My hubby and I don’t argue; well not usually, in fact the only times I can think of when we have had a little exchange of words is when I come home rather guiltily clutching a new Mulberry.
Mulberry has easily been my favourite handbag brand for a long time. As soon as I was earning enough money to purchase a special handbag, I have been hooked.
When Andy was first introduced to my habit, (and habit it is, I’m currently the proud owner of a number of Mulberry handbags, cosmetic pouches and purses) he asked me how much they were. I may have been slightly economical with the truth. It brings to mind that joke
When I die, my worst nightmare is that my husband will sell all my designer bags for what I told him I paid for them.
To be fair to him, I think he gets it now…he has even remarked on the solid (British) workmanship of a Mub and though he can’t believe that anyone would pay in excess of £1000 for a handbag, he can understand why I adore them. (I have never paid that much, most of my Mubs have been purchased at their outlet stores or in sales. )
Mulberry began in 1971 and was founded by Roger Saul and his mother Joan. They opened a factory in Somerset in 1973 and they still have a factory shop in Shepton Mallet which you can visit (more about that later). In the early days it was about British craftsmanship and became known for its famous poacher style bags. The style was quintessentially English. The brand was given further kudos by Scott Hensall who, though only with the company a couple of years, 2000-01, adapted Mulberry to appeal to a wider customer base.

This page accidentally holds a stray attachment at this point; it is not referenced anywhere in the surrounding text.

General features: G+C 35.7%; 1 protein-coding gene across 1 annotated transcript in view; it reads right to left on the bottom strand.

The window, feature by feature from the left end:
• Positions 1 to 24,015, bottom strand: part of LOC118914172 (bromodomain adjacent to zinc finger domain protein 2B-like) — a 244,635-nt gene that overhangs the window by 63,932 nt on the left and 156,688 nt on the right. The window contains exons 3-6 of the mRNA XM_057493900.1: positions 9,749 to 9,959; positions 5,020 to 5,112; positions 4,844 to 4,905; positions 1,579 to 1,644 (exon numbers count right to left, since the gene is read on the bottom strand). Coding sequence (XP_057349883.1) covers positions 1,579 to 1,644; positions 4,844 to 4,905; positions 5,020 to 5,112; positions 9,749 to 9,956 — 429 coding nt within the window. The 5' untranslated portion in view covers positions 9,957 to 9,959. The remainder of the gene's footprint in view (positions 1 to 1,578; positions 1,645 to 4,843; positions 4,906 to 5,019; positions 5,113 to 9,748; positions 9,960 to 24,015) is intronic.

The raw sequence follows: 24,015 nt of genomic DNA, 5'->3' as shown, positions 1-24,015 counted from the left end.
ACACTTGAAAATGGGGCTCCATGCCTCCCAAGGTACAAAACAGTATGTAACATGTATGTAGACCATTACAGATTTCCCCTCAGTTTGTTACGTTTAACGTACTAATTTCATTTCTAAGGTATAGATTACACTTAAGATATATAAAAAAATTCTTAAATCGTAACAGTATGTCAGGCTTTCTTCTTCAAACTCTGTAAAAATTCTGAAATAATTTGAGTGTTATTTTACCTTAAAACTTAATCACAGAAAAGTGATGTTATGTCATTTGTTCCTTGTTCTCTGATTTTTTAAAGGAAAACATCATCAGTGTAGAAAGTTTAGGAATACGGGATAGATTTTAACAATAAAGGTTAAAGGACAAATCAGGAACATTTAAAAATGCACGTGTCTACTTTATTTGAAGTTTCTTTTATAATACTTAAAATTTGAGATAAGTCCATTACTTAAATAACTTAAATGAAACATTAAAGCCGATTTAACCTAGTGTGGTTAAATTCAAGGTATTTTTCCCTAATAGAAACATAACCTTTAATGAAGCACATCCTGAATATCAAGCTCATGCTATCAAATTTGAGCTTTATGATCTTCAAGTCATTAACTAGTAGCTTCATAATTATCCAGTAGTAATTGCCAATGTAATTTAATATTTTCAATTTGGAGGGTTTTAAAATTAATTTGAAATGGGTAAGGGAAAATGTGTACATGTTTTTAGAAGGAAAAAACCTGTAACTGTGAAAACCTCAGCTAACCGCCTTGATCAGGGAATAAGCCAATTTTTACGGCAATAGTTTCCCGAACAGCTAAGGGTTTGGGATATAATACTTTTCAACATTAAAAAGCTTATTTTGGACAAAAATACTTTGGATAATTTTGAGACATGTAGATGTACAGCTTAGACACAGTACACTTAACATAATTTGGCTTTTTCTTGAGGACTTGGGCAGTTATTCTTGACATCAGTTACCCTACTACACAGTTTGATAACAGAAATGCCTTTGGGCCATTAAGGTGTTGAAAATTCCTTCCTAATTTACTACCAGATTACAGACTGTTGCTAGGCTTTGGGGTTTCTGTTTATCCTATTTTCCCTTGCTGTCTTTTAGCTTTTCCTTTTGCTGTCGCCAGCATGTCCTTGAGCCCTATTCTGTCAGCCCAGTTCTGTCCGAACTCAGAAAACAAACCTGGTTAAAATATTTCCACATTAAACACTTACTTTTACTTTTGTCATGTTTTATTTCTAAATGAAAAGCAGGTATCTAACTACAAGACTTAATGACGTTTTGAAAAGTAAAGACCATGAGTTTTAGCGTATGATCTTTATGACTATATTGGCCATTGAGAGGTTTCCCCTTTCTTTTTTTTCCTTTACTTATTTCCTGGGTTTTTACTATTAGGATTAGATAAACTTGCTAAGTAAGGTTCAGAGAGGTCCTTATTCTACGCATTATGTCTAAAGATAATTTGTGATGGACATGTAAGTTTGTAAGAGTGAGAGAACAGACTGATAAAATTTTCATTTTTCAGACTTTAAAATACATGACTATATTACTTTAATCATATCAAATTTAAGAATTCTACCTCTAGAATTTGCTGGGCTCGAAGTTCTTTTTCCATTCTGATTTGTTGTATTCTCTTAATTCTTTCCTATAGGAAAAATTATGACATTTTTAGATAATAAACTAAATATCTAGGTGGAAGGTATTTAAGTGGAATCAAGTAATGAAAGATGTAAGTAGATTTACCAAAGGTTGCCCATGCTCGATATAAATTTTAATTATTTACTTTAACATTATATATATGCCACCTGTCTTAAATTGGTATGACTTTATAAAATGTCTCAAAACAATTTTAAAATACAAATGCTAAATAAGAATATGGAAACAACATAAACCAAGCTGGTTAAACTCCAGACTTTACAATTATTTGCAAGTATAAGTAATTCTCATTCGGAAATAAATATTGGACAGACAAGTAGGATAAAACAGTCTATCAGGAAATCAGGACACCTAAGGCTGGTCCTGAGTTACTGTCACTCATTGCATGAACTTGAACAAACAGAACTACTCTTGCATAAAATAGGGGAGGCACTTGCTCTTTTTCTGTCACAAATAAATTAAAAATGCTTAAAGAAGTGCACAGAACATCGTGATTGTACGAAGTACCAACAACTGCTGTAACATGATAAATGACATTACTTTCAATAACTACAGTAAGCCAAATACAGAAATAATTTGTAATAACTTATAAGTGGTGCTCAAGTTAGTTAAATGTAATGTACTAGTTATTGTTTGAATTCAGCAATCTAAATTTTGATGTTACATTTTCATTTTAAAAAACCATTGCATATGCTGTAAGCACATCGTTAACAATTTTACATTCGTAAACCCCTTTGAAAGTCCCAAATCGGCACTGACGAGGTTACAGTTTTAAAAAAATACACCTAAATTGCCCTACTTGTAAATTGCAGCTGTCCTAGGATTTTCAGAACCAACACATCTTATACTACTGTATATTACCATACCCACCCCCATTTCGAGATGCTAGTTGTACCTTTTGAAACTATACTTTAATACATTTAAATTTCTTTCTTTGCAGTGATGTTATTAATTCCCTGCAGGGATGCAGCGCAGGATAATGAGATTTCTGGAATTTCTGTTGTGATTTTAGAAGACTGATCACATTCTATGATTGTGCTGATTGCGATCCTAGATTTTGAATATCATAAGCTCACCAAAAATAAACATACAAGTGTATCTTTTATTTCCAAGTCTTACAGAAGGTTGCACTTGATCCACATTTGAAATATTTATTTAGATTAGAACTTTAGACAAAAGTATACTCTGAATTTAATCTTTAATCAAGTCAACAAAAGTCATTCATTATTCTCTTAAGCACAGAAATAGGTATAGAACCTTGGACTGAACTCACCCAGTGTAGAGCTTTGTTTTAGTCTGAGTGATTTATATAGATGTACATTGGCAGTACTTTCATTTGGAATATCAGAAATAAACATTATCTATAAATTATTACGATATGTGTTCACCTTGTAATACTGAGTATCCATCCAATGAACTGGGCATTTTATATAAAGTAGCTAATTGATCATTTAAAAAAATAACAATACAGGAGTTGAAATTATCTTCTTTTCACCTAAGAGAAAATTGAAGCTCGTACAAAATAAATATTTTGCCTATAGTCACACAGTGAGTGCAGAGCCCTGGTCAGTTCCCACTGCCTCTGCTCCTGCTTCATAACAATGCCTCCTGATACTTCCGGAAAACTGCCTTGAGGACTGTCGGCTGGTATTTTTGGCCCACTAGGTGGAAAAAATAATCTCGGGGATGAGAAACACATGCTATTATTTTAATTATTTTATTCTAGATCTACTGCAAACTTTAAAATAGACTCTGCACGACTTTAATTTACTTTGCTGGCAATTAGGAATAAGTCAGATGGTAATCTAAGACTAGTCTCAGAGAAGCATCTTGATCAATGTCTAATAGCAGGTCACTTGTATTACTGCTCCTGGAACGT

However in 2007 things really took off when Emma Hill was appointed as Creative Director and she literally transformed the brand. Clever use of advertising and celebrity endorsement meant that the Mulberry soared to the enviable heights of such names as Gucci and Prada. Hill used celebrities Alexa Chung and Cara Delavigne to design and promote their own ranges. My Mini Cara – designed by the Delavigne herself – in poppy red is probably my favourite purchase:
Hill left Mulberry in 2015 (and not surprisingly its share price dropped.) Johnny Coca was appointed Creative Director, and though I’m sure he is a designing marvel on the clothing side, ( I can’t comment as I don’t own any Mulberry clothing ), he has, in my very humble opinion, rather downgraded the bags.
Mulberry bags were all about fine soft leathers, beautiful soft gold hardware and clever detailing. The most famous Mulberry icon, the Bayswater is styling perfection. The cross body Antony was great for days out and the Lily was a perfect evening bag. Cocoa has taken all these styles and reinvented them, which I don’t think really needed doing whilst coming up with other designs, which look more downmarket high street than “Mulberry”.
Coca also thought the bags too heavy in weight, and has designed the latest versions with a lighter leather which unfortunately looks shiny and has swapped the lovely soft gold hardware with a garish yellow that looks cheap and nasty.
Hubby is delighted by this turn of events as now when we venture into a Mulberry shop, there is very little left that appeals to me. Of course I look out for the “heritage” designs on eBay and at the outlet stores (Bicester and Shepton Mallet sell a range of styles categorised as “subs”in that they have been deemed to have a (usually) very slight flaw, or are discontinued lines,) but my Mulberry buying days are probably over… at least until they replace Johnny. Sorry Johnny.
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